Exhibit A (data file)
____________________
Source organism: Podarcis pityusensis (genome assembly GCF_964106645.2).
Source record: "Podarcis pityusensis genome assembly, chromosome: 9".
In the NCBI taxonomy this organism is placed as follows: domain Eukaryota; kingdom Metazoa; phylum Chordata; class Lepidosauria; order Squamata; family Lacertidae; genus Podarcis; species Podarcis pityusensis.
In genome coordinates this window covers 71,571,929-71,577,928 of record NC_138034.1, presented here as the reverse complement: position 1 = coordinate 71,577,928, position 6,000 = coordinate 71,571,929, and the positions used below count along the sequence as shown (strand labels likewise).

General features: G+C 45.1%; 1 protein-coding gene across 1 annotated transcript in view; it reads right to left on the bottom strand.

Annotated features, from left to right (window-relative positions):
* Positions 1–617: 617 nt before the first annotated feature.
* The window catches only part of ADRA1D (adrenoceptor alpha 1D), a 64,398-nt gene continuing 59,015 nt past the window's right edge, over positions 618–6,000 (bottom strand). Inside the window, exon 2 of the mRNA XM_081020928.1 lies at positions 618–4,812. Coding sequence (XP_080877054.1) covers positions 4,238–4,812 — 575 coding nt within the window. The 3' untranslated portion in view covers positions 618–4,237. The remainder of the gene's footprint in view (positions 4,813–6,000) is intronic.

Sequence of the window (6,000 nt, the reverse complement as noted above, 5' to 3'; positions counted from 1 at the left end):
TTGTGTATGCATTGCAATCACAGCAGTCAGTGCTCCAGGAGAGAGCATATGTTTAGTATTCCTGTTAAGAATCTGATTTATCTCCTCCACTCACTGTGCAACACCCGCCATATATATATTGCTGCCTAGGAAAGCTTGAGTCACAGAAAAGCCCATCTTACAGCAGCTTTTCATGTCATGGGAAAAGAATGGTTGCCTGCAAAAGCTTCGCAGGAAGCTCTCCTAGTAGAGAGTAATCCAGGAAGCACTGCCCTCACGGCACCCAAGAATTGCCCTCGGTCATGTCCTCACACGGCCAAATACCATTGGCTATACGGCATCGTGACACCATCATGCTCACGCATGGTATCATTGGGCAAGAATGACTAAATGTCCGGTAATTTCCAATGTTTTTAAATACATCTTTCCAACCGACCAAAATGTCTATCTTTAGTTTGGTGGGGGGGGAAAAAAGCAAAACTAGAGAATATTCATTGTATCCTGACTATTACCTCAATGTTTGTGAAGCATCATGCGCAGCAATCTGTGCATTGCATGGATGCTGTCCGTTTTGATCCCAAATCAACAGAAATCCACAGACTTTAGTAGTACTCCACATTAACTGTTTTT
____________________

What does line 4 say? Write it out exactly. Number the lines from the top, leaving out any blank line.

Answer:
In genome coordinates this window covers 71,571,929-71,577,928 of record NC_138034.1, presented here as the reverse complement: position 1 = coordinate 71,577,928, position 6,000 = coordinate 71,571,929, and the positions used below count along the sequence as shown (strand labels likewise).